On the receiving end, you send me that link. What's that experience like for me?
So you'll receive something that looks very similar to the interface that I just looked at when I was editing. So it's going to have your baseline parameters. Honestly, when I was in there since I was making this link specifically for you, I can just prefill your information right there in the UI. When you receive it, if I've done that, then you will just see your name right there. It'll be Derrick and Pat, right on the attendee list. So that's on the left.
Then on the right, you see the calendar view, so you're seeing my anonymized availability right now, and if you're not an existing SavvyCal user, then you'll see there's an overlay in my calendar button right in the upper right; it's a little toggle switch. When you click that toggle switch, you'll see a popup that says hey, Derrick's using SavvyCal to book meetings and if you'd like to see your calendar events right on top of Derrick's availability, click this button. You can just auth whether you're using Google Calendar or Outlook or whatever.
So I can actually overlay my own calendar on top of your calendar. I'm not seeing your meeting at 4:00 AM or not, maybe you're meeting at 4:00 AM. 4:00 PM, or I'm not seeing anything else but the time you show that we can chat. Then I can go “Hey, well, I want to see what my calendar is like. Let's overlay these things so I can see where there's actually overlap, when I have breaks and you have this availability.”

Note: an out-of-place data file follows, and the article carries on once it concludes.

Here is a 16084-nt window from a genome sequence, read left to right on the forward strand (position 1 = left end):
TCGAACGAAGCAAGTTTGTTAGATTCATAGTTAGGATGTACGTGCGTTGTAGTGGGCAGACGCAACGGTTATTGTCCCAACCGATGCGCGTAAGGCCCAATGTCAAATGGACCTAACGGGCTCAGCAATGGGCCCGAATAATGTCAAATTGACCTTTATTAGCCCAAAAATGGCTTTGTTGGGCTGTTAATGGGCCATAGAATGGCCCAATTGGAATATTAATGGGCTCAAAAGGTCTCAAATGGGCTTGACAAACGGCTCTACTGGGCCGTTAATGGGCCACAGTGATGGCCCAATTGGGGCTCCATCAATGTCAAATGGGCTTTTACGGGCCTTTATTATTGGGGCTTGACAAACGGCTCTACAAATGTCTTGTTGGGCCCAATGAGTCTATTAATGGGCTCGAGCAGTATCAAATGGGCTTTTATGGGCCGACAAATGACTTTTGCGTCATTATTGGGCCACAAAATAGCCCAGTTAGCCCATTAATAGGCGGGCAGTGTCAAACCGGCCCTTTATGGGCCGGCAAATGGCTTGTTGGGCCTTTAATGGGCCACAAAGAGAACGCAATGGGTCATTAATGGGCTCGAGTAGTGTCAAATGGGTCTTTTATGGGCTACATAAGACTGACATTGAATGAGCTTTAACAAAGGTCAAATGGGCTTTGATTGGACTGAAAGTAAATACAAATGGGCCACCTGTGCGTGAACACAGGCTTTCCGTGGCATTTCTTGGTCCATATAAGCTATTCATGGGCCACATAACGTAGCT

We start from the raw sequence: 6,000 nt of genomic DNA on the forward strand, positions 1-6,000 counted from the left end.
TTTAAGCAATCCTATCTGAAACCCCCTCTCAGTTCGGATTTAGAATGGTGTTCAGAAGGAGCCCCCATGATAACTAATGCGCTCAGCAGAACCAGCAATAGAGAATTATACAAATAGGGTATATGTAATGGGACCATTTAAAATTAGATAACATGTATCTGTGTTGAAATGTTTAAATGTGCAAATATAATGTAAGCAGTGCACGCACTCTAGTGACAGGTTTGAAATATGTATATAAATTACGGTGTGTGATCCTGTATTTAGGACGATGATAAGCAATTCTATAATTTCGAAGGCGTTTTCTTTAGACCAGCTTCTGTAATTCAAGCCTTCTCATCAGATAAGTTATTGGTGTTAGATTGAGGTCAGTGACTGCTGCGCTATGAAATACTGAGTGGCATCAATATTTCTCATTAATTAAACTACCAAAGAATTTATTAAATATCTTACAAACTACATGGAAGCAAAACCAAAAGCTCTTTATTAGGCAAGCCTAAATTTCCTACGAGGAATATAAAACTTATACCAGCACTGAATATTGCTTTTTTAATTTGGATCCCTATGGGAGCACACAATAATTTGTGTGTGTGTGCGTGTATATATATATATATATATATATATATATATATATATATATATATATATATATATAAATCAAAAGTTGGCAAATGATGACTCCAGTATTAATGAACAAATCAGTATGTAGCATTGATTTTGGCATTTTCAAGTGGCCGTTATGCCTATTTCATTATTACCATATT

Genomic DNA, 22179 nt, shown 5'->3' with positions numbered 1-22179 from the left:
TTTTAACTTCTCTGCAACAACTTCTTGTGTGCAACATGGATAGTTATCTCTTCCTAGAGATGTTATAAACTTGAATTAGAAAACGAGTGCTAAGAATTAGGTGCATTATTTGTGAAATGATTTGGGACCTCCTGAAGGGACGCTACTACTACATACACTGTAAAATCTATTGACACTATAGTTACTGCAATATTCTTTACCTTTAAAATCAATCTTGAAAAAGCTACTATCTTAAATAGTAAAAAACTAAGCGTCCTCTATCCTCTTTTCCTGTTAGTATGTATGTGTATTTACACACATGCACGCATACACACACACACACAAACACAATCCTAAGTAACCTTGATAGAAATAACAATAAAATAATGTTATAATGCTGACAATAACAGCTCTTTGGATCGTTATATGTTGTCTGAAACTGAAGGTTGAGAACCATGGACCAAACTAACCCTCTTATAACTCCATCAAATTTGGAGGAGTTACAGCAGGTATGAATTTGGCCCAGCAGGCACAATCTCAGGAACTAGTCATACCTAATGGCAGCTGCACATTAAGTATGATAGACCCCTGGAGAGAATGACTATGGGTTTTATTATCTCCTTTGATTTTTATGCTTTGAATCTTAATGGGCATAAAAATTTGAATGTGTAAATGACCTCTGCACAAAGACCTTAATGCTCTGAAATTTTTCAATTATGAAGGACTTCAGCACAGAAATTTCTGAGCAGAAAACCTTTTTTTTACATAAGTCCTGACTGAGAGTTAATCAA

Wow, that's pretty cool. Are you finding that a lot of people are reluctant to put in their Google Calendar because it's like, “Well, that's personal information”? Who sees it? Is it private?
There's definitely some reluctance for sure. I think it's important to point out this overlay step is purely optional, so the scheduling flow still works regardless of whether you choose to overlay your calendar. It's a small percentage right now admittedly, that will go through this, although we do see it increasing over time. I think the hope is as SavvyCal becomes a better-known name and more trusted, little more ubiquitous, I think there'll be even more people who are not as reluctant. We do our best to try to establish trust around that.
But really, it's the best thing that a scheduler can do for their own convenience. I'm still... occasionally people now will send me a SavvyCal link to schedule time. It's always a delightful moment; it just feels like a little bit of an out-of-body experience using my own product but from that angle. When I see my calendar magically on top of their availability, it's like, “Wow, I really want this for everybody,” to be honest. It's pretty cool.
What are some of the other features that have been added since the launch? How did you decide that those would be the ones?